Buildings2015, 5(4), 1265-1300; doi:10.3390/buildings5041265 (registering DOI) - published 27 November 2015 Show/Hide Abstract
Abstract: Building information modeling (BIM) has been presented as a potential solution to current facilities management problems related to information exchange during handover, and facilities information management during operations. However, implementing BIM in an owner organization is a complex challenge that necessitates reconfiguration of work practices and internal structures to fully realize the benefits. Owners are often unsure about how or whether they should go through the challenges related to implementation. Although previous studies have documented the potential benefits of BIM adoption for owners, such as improvements in work order processing, very little research has specifically looked at the transition to BIM and the scale of the effort required for large and diverse owner organizations. This paper presents the results of a long-term embedded case study analysis of a large owner-operator institutional organization that investigated the alignment of facility management (FM) practices across organizational and project contexts. The research objective was to examine current organizational practices in order to understand the potential, as well as the challenges, of transitioning from a paper-based to a model-based approach in handover and operations. We describe the current state of handover, information management and facility management practices and developed a framework to characterize the alignment between organizational constructs, available technology, project artifacts and owner requirements. This investigation of the current state of practice enables us to understand the gap between available and required information, processes and technology, and to better understand the enormous challenges owners face when considering the transition to BIM.
Abstract: Solar passive strategies that have been developed in vernacular architecture from different regions are a response to specific climate effects. These strategies are usually simple, low-tech and have low potential environmental impact. For this reason, several studies highlight them as having potential to reduce the demands of non-renewable energy for buildings operation. In this paper, the climatic contrast between northern and southern parts of mainland Portugal is presented, namely the regions of Beira Alta and Alentejo. Additionally, it discusses the contribution of different climate-responsive strategies developed in vernacular architecture from both regions to assure thermal comfort conditions. In Beira Alta, the use of glazed balconies as a strategy to capture solar gains is usual, while in Alentejo the focus is on passive cooling strategies. To understand the effectiveness of these strategies, thermal performances and comfort conditions of two case studies were evaluated based on the adaptive comfort model. Field tests included measurement of hygrothermal parameters and surveys on occupants’ thermal sensation. From the results, it has been found that the case studies have shown a good thermal performance by passive means alone and that the occupants feel comfortable, except during winter where there is the need to use simple heating systems.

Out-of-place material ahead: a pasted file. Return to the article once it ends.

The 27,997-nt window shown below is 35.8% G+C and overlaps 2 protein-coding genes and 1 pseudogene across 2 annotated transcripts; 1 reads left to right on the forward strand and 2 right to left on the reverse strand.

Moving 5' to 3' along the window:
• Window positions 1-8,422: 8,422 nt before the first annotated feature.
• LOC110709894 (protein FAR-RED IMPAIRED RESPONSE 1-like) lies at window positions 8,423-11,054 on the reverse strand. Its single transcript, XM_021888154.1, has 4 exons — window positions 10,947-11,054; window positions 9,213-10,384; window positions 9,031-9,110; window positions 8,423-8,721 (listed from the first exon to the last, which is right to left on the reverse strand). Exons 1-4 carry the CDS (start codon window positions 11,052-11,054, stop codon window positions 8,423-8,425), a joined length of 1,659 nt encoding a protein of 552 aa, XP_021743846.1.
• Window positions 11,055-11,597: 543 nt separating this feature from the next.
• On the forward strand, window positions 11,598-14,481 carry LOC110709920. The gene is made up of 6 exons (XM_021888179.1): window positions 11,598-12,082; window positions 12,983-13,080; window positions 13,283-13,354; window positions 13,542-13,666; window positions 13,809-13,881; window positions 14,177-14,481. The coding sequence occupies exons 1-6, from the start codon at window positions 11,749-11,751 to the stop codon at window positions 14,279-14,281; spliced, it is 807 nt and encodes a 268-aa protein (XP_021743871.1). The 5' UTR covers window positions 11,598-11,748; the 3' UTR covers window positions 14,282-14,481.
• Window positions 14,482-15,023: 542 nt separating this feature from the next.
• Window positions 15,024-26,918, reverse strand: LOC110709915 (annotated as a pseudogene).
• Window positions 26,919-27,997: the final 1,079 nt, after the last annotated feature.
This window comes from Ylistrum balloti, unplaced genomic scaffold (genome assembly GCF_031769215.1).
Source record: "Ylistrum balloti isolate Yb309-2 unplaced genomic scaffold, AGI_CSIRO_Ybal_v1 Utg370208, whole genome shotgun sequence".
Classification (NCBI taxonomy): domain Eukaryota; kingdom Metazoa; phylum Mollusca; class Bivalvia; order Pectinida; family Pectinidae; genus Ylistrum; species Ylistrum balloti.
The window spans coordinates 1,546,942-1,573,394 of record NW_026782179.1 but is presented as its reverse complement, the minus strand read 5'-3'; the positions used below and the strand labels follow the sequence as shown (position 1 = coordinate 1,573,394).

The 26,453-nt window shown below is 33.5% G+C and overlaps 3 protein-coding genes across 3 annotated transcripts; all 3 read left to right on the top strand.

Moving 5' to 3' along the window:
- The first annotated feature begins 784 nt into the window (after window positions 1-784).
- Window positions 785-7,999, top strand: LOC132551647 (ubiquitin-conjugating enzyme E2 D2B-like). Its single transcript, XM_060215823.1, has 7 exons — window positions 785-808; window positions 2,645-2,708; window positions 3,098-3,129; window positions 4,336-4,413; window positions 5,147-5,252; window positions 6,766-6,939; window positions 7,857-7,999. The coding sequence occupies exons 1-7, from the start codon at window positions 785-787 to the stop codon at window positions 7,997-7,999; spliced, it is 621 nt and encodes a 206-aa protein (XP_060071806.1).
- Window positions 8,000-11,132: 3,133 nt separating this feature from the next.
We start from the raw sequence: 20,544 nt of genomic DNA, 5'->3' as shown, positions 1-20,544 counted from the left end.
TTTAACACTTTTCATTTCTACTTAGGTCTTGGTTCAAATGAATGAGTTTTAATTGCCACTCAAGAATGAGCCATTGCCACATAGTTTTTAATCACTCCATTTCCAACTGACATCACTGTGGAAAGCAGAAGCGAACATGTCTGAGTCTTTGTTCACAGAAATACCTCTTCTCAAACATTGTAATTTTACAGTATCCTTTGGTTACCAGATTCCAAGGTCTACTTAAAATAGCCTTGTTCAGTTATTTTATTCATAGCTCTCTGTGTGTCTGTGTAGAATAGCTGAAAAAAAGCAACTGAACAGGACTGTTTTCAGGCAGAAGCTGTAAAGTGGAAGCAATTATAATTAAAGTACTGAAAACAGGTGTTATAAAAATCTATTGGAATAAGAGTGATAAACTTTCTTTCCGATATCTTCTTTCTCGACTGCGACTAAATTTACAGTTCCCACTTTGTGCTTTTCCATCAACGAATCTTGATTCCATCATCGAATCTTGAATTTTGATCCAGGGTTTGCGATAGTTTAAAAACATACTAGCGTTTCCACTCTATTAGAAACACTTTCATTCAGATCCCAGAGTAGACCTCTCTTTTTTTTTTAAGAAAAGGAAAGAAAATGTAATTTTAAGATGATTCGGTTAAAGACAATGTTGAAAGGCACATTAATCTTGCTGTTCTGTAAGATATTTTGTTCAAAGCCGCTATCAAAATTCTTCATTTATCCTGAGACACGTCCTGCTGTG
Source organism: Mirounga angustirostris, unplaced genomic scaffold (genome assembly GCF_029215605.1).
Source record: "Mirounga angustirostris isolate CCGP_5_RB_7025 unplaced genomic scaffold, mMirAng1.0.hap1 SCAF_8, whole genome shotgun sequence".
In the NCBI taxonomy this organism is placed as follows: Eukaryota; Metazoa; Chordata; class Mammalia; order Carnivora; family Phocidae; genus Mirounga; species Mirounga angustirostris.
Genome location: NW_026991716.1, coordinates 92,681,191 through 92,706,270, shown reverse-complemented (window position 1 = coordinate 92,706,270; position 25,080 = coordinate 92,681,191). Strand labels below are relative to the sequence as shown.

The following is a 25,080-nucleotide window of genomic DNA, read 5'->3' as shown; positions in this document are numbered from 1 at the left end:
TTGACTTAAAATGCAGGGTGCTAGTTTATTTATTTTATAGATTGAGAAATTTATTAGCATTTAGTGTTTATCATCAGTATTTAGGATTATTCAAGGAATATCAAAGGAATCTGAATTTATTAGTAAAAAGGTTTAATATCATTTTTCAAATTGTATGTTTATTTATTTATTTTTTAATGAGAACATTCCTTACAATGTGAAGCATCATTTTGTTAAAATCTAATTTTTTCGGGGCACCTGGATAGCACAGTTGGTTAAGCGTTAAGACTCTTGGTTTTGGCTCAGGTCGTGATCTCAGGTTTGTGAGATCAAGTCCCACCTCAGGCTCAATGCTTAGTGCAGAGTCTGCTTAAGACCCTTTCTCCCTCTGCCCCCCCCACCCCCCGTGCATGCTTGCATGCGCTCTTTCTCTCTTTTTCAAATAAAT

Abstract: Over the next decade investment in building energy savings needs to increase, together with the rate and depth of renovations, to achieve the required reduction in building-related CO2 emissions. Although the need to improve residential buildings has been identified, guidelines come as general suggestions that fail to address the diversity of each project and give specific answers on how these requirements can be implemented in the design. During early design phases, architects are in search of a design direction to make informed decisions, particularly with regard to the building envelope, which mostly regulates energy demand. To result in an energy-efficient residential stock, this paper proposes a methodology to support refurbishment strategies design. The methodology, called “façade refurbishment toolbox (FRT) approach”, is based on compiling and quantifying retrofitting measures that can be also seen as “tools” used to upgrade the building’s energy performance. The result of the proposed methodology enables designers to make informed decisions that lead to energy and sustainability conscious designs, without dictating an optimal solution, from the energy point of view alone. Its applicability is validated through interviews with refurbishment stakeholders.